“Is It Nazi Month?” Nike & Adidas Embroiled In Racist Marketing Furore

“Is It Nazi Month?” Nike & Adidas Embroiled In Racist Marketing Furore

It’s been a tough week for two of the biggest brands on the planet – Nike and Adidas – with both sportswear giants finding themselves embroiled in separate racism storms.

Nike, who’ve gone above and beyond of late to cultivate a squeaky clean image, found itself in strife after it unveiled a new and very patriotic trainer to coincide with July the 4th celebrations in the US his week.

The trainer, known as the Air Max 1 USA, featured an original version of the US flag dating back to the late 1700s.


However, none other than Nike ambassador, NFL player Colin Kaepernick, quickly pointed out that the flag coincided with the slavery movement in the US at the time.

The flag is more commonly known as the Betsy Ross flag and features 13 stars in a circle rather than the typical 50. It’s reportedly still used by white nationalists to this day and was once used by the American Nazi Party before World War Two.

According to media reports, Kaepernick contacted Nike and said the flag was an “offensive symbol because of its connection to an era of slavery”.

Following the furore, Nike immediately withdrew the shoes from sale, saying in a statement it had made the decision “based on concerns that it could unintentionally offend and detract from the nation’s patriotic holiday”.

However, media reports are saying that the shoes that made it into circulation are now selling for well over $US2500 ($A3577) online.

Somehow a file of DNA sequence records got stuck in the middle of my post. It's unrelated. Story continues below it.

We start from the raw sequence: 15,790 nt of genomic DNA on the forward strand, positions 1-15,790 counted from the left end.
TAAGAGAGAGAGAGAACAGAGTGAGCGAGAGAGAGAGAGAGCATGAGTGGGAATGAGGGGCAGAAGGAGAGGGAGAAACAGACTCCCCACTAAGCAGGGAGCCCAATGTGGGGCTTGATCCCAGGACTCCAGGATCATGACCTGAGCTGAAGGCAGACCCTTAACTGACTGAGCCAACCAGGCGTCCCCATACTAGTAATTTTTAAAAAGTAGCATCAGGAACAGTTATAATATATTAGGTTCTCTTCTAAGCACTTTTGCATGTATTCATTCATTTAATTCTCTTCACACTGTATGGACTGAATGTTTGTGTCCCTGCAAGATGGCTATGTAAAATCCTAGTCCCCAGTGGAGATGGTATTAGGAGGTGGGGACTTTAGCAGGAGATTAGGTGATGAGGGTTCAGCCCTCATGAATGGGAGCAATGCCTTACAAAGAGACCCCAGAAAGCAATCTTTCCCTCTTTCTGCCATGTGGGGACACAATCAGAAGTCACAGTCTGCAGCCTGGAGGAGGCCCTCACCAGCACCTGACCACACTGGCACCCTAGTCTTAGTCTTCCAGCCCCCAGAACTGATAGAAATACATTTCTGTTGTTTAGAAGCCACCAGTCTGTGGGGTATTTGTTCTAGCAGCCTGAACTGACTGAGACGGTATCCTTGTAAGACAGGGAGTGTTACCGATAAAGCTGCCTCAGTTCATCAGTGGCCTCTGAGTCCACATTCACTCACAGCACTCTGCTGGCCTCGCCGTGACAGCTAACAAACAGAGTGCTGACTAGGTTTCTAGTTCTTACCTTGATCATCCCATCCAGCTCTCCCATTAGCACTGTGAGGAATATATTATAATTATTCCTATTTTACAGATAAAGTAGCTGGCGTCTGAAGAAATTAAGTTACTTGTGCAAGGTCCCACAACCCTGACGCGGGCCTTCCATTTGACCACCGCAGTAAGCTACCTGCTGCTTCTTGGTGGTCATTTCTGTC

Meanwhile, German sportswear giant Adidas is suffering some of its very own unfortunate marketing woes.

To promote the release of the Adidas-sponsored kit for EPL team Arsenal, the brand created the online campaign #DareToCreate that allowed fans to personalise the shirts with their very own messages.

Sadly, the campaign quickly fell victim to Twitter trolls who began posting highly offensive fake names that included names such as “@GasAllJewss”, “DieAllN****rs” and “@MadelineMcCann”.

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The generated usernames were automatically tweeted from the official Adidas UK account to its 800,000 followers and then received many thousands of retweets.

Adidas quickly deleted the offensive tweets but not before significant backlash from fans who questioned how it could happen in the first place.

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An Adidas spokesperson telling media: “As part of our partnership launch with Arsenal we have been made aware of the abuse of a twitter personalisation mechanic created to allow excited fans to get their name on the back of the new jersey,” Adidas said in a statement.

“Due to a small minority creating offensive versions of this we have immediately turned off the functionality and the twitter team will be investigating.”


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